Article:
Squier VS Fender: What Is The Difference Between Them?
Both Fender and Squier make many of the same models – Strats, Teles, Jaguars, Jazzmasters, Jazz Basses, P-Basses and so on. On the surface, they look very similar so understandably, something we often get asked is ‘what is the difference between Squier and Fender?’
To put it simply, Squier offer budget versions of Fender guitars. Squier was acquired by Fender in 1965 and started producing cheaper Strats, Teles and more in the 80s. Ever since then, beginners have been able to get these legendary guitars, without having to spend big money on a Fender. You might see other Fender copies around produced by other brands, but none of these are in partnership with the real deal – Squier is.
So, aside from the price, what are the other differences between Squier and Fender? Mostly, cheaper materials are used on Squier instruments – wood, pickups, hardware etc, which all contribute towards the sound of the instrument. For example, the Squier Bullet Strat has a basswood body, which may absorb some high frequencies – most (though not all) Fender Strat bodies are made from alder. The pickups in most Squier guitars are going to be slightly less defined too; you won’t get quite as wide a frequency range as those in the Fenders; particularly the American models. You also might find that, through a distorted amp, you get more feedback from the Squier.
Another difference between Fender and Squier is where they’re made. Squier are manufactured in the Far East, where labour tends to be cheaper; Fender on the other hand are made mostly in Mexico, Japan and America – though the Modern Player range is made in China, and there have been a few made in Korea too. The quality control on Fender guitars generally tends to be better than that of the Squiers. Also, if you’re going for an American made Fender, it’s going to hold its value much better than a Squier made in the Far East.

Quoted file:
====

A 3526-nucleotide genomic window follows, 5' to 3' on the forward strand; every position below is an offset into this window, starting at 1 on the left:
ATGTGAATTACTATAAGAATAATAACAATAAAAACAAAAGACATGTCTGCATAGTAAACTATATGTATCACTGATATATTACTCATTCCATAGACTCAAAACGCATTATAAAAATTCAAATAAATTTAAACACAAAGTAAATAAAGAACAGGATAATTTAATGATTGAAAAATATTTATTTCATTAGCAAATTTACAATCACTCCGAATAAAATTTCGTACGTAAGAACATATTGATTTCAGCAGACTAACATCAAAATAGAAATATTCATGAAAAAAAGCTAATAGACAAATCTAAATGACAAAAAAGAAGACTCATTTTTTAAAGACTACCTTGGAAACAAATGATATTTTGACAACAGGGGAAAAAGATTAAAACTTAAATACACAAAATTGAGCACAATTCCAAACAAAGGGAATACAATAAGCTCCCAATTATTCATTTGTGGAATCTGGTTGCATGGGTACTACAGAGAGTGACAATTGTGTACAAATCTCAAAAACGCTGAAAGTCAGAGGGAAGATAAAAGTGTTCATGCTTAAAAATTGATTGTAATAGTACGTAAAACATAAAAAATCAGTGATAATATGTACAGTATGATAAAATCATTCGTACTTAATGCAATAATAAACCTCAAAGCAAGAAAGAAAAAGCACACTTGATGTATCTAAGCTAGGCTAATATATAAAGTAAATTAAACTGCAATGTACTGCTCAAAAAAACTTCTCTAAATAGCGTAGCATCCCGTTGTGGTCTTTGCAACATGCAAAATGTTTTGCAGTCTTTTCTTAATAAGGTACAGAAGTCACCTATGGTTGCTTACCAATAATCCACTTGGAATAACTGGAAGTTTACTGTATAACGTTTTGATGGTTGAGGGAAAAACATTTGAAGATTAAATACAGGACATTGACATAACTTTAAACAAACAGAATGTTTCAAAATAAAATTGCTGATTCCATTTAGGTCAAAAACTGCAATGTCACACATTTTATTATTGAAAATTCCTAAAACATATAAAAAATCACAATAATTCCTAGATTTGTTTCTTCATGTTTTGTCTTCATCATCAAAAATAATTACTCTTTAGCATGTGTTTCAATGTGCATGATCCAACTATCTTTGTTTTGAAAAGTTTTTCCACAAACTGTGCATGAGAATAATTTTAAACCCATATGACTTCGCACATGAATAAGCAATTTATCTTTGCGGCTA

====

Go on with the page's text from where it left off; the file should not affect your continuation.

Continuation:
Are Fender Guitars Better Than Squier?
Does all of this mean that Fender are better than Squier? In my experience, most of the time they are, but some of the higher end Squiers represent incredible value for money. The Classic Vibe and Vintage Modified Squiers are under £500 and they sound amazing, almost as good as a Fender. The Strats sound like Strats and the Teles sound like Teles, plus they’re built well and they’re great to play. Also the Affinity Strats and Affinity Teles by Squier are probably better for a beginner on a budget. Whilst a Fender guitar is the better instrument, it’s not always the best option if you’re trying to go easy on your wallet.
Squiers are used a lot by guitarists just starting out, though more experienced players and even pros play them too. If you’re a gigging guitarist, having a Squier as a backup for your Fender can mean you’ve got a spare guitar, should you snap a string or something. You might even see Squier guitars and basses on stage with Queens Of The Stone Age, The Marmozets, Mastodon, Fall Out Boy and more.
So, what is the difference between Fender and Squier? The Squiers aren’t quite up to the same standard as the Fenders. Many of the components used to make the Fender guitars tend to result in an instrument that resonates more. Most Squiers are made using cheaper woods, pickups and hardware – a saving that is then passed on to you. They’re still made under the watchful eye of Fender, so you can get a Strat, Tele, Jag, Jazz etc without spending a lot and know that you’re getting a reliable instrument from a reputable brand.
Like with a lot of things, the more you spend, the better quality you get. The American Fenders are incredible instruments, though if you’re just starting out, you might not want to spend that much. With the Squiers (particularly the Vintage Mod and Classic Vibes), you get a lot of guitar for the money. Regardless of where you are in your playing career, I’d definitely recommend trying one out – you might be pleasantly surprised!